Can Email Patterns Predict When Companies Are In Trouble?

from the neat dept

Here's an interesting study. Apparently, looking at the email patterns (not the content) of organizations may enable one to "predict impending doom." The researchers looked at Enron emails, and found that about a month before everything went bad, there was a sudden and rapid increase in the number of "active email cliques, defined as groups in which every member has had direct email contact with every other member." The number of such groups increased by a factor of eight. Not surprisingly, the messages between these cliques increased in frequency as well, and those message were rarely shared with people outside the clique. In other words, a bunch of rapid task groups came together about a month before everything got screwed up.

Of course, the data is only on one particular company, and there's nothing to indicate whether this pattern is really that common elsewhere. It wouldn't surprise me, but it would be nice if there were more data to back it up. Of course, that's difficult, because there aren't that many companies willing to share such data. Still, it's always neat to see attempts to pick out interesting predictive behavior from areas where you wouldn't necessarily expect it.


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  1.  
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    Anonymous Coward, Jun 25th, 2009 @ 7:48pm

    I think if you also watch closely, there was probably an increase in use of shredders, as well and higher usage of printers as people printed out copies of the CVs to send to other companies.

     

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  2.  
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    Anonymous Coward, Jun 25th, 2009 @ 7:53pm

    Also...

    Print-outs to the executive-level printer about ERM (Enterprise Risk Management) is also a pretty bad sign.

     

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  3.  
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    Anonymous Coward, Jun 25th, 2009 @ 9:01pm

    And when all the insiders sell their stock...

     

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  4.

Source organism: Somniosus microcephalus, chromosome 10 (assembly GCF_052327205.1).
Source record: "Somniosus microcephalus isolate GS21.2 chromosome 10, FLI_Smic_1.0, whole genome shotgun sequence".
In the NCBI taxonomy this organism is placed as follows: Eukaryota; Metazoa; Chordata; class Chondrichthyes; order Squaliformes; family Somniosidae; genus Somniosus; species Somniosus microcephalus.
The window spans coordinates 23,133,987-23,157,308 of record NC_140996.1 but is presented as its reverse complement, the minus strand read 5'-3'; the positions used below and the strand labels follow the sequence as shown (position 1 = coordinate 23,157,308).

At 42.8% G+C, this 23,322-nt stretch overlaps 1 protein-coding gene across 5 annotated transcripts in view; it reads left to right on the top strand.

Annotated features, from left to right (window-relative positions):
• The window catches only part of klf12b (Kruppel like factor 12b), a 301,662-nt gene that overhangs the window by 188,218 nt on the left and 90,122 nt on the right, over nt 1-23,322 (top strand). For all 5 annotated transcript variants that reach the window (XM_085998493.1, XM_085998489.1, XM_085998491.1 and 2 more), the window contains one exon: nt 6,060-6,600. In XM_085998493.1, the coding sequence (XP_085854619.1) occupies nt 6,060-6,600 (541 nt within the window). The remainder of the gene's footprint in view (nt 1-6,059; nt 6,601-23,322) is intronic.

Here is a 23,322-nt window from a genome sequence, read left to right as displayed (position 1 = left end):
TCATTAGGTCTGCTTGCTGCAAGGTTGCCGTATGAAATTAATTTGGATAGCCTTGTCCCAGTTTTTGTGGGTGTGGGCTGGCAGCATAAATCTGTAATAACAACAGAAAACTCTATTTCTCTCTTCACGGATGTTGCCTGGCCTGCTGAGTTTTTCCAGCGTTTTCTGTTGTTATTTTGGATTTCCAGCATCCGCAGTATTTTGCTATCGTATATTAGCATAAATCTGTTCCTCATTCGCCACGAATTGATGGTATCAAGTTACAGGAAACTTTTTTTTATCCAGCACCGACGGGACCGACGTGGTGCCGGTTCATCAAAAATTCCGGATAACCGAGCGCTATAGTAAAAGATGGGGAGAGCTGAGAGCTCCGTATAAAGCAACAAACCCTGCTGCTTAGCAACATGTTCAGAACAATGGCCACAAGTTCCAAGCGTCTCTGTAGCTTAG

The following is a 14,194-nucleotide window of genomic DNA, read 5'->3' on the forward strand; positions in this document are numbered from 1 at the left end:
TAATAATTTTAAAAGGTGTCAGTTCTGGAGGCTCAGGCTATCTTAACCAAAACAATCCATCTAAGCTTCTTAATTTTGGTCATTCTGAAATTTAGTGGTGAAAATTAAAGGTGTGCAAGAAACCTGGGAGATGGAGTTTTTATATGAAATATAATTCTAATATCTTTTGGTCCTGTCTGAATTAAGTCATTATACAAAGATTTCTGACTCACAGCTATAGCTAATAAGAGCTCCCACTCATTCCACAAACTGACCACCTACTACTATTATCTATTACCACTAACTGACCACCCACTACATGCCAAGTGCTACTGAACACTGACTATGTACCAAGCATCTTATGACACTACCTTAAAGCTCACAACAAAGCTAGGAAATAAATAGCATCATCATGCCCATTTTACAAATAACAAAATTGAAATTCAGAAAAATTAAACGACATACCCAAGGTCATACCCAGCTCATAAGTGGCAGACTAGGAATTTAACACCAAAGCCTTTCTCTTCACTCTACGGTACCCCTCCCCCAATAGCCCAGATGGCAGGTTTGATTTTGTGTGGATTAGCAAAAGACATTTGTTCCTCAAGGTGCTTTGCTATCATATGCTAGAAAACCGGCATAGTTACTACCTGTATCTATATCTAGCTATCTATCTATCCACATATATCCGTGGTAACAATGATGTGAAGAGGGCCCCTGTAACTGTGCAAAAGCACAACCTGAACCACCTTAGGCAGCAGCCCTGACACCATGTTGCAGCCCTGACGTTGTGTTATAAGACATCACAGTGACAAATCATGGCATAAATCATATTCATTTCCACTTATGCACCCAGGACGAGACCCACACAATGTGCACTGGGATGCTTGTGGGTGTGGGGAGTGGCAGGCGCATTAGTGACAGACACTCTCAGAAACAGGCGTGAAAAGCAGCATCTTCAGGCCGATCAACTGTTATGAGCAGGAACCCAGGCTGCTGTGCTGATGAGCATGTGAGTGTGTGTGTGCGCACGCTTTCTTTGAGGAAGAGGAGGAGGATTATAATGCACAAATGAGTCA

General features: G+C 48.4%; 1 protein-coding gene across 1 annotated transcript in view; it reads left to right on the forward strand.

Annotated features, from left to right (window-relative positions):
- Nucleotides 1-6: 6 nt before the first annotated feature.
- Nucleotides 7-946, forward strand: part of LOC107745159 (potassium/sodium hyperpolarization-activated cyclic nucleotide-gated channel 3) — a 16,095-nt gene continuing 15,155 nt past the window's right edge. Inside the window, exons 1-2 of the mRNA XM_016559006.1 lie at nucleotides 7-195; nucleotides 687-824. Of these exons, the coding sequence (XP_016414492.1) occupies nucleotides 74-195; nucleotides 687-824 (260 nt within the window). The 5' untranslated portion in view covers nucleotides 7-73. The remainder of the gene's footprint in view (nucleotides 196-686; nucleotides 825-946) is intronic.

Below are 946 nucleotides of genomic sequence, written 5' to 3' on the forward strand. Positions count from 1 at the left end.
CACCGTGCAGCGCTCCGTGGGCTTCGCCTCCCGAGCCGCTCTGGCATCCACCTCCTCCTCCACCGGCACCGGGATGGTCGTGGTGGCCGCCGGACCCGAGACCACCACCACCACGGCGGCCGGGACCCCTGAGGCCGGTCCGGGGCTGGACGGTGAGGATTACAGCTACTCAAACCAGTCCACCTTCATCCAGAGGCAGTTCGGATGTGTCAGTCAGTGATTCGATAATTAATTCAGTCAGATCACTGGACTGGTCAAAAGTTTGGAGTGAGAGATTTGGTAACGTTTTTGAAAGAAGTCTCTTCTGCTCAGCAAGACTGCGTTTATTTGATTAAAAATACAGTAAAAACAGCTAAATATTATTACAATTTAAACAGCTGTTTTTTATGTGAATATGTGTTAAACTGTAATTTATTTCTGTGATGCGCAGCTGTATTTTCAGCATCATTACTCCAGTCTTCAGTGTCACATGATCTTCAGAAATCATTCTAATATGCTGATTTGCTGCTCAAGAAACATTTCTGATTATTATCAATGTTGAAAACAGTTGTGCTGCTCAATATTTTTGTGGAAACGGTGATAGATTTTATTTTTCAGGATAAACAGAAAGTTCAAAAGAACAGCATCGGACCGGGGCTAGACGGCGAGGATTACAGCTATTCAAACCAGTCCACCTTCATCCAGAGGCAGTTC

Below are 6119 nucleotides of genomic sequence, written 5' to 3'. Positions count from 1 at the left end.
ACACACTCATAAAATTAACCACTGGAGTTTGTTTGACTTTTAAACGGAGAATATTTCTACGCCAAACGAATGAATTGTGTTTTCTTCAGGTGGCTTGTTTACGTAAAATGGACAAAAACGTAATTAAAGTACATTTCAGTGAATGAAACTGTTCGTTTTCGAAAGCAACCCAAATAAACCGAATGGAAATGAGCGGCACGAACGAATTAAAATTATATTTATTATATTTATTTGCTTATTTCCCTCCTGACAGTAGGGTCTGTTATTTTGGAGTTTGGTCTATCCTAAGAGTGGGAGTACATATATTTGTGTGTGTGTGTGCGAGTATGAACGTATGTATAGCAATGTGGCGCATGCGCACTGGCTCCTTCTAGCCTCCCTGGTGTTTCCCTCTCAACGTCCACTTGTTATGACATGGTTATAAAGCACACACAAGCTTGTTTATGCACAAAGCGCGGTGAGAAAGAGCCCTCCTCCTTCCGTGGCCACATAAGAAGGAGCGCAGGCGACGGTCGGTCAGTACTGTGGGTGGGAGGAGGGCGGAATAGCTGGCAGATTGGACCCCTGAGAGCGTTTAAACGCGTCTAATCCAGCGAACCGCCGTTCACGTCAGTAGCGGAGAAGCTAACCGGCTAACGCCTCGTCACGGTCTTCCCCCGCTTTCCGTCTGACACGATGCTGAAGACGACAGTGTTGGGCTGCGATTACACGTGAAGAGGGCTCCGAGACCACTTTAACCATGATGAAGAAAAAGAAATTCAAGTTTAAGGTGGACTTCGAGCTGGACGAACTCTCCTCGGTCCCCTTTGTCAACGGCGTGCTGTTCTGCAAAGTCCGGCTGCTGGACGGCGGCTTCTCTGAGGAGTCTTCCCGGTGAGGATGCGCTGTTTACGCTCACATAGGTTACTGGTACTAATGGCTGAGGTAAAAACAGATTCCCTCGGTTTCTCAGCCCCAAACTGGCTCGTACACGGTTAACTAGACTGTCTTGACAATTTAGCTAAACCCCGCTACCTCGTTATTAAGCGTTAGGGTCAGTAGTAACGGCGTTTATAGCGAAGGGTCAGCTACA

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    Chris Blaskey (profile), Jun 25th, 2009 @ 9:38pm

    When you know your company is about to tank, it's not uncommon to band together with people you like and help each other find jobs - that and discuss how management ran the company into the ground. Both of those result in email cliques, so it makes sense for that to be a common indicator.

    That being said, that's not exactly a statistic you can look up before buying stock, and by the time the cliques get really rampant, everyone who works for the company should know it's going to tank, making it not a terribly helpful thing to notice.

     

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    Joe, Jun 25th, 2009 @ 9:54pm

    I don't know; I don't think you can tell all of that from just an e-mail. But, you never know. As the poster said above, it's when they start selling their stocks. Joe xp registry

     

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  6.  
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    adam, Jun 25th, 2009 @ 11:12pm

    Plain Text: A CRLF will be replaced by break
    tag, all other allowable HTML is intact
    HTML: No formatting of any kind is done without explicitly being written in
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  7.  
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    Bradley Stewart, Jun 26th, 2009 @ 3:26am

    If You Don't Want It Read, Don't Send It On A Postcard

    What I have never understood is why these people send e-mails with sensitive information anyway. What are they thinking?

     

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  8.  
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    Joe, Jun 26th, 2009 @ 6:46am

    Two sides

    Before you quit your job when distribution lists start flying, you may want to make sure it isn't because the company is getting ready to IPO!

    I would imagine that email behavior is present before any major company event.

     

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  9.  
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    AnonCow, Jun 26th, 2009 @ 9:46am

    "Email cliques" sounds alot like an older term: "circling the wagons"

     

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  10.  
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    another mike (profile), Jun 26th, 2009 @ 12:38pm

    indicators

    Of course, there's also a whole field of study on suppressing these operational security indicators.
    There's a pizza shop owner in the District that got interviewed a while back. He said he knew about the start of Operation Desert Storm because the 'anonymous beige office building' across the street changed their buying pattern. Lots of big orders late at night, for almost a week leading up to it.
    Some quarterback used to always give away the play. If he was blowing on his fingertips when he came on the field, it was going to be a passing game. If he wasn't blowing, they were running it. Gave up plays for almost a whole season. Til it was pointed out, then he just randomly blew on his fingers and the other teams couldn't use it as a reliable indicator anymore.

     

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